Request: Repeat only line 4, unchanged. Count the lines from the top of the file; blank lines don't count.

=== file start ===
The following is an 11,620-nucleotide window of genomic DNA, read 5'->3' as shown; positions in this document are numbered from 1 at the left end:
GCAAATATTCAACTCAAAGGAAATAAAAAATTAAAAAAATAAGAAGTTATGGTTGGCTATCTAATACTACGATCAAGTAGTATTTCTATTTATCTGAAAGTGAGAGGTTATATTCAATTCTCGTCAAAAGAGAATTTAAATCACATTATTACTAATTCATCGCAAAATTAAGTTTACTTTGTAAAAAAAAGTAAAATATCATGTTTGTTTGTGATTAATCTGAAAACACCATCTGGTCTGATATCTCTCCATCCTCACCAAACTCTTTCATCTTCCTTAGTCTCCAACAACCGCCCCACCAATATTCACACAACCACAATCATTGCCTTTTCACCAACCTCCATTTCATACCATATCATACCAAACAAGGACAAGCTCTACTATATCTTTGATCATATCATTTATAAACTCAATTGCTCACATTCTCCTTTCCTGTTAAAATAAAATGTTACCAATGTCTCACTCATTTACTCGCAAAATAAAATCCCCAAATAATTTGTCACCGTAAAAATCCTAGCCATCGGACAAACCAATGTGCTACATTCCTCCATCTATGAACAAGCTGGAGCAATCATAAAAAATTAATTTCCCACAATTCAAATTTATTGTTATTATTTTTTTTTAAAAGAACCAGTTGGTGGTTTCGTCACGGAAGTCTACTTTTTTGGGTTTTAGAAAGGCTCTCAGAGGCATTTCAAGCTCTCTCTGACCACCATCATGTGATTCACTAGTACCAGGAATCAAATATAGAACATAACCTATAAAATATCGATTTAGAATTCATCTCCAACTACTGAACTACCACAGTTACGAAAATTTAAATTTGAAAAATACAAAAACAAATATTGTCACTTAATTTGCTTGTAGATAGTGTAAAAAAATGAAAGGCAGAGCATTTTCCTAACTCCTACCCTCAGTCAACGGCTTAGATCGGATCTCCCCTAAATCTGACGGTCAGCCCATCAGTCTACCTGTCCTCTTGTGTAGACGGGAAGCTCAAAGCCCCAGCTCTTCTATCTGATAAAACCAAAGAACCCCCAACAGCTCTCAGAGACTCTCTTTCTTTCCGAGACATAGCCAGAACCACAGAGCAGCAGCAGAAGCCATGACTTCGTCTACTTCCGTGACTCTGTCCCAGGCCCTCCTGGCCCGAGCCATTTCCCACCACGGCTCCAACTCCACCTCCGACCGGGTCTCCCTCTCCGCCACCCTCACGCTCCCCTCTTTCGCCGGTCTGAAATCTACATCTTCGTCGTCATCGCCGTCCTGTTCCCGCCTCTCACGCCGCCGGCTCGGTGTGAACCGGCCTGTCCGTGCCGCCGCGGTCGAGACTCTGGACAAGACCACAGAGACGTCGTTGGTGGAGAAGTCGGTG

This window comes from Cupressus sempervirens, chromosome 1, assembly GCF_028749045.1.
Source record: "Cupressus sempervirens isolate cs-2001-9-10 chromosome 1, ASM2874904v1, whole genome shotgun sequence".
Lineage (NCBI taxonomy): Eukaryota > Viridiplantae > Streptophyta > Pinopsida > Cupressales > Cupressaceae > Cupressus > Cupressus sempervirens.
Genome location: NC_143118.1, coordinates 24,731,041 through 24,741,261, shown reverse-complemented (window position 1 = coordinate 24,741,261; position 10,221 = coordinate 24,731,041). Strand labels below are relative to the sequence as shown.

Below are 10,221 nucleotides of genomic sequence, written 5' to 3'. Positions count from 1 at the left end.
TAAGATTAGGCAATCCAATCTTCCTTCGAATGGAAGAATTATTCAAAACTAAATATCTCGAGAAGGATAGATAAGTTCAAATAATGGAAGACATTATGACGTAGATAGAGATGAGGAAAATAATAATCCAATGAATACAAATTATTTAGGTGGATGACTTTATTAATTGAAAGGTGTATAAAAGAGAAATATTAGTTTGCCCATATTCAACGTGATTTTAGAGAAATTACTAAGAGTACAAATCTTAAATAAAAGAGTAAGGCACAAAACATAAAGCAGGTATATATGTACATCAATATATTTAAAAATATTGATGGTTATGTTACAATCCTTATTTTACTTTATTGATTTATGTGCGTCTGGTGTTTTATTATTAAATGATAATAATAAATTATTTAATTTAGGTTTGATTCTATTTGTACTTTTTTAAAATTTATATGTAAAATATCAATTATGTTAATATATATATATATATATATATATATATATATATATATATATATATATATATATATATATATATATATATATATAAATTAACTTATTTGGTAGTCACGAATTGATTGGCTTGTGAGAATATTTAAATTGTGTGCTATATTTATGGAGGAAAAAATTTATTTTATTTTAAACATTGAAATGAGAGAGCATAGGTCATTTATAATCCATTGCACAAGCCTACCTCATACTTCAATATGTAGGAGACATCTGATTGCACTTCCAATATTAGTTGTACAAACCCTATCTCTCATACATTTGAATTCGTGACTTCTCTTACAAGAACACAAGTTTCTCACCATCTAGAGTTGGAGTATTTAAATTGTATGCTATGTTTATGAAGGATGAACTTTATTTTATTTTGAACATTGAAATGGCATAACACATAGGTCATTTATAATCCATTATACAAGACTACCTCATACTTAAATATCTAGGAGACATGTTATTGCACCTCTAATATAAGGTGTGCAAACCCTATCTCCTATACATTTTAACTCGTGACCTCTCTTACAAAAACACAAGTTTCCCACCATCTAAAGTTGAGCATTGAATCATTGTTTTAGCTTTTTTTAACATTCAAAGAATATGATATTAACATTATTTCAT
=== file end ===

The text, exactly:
Source record: "Cupressus sempervirens isolate cs-2001-9-10 chromosome 1, ASM2874904v1, whole genome shotgun sequence".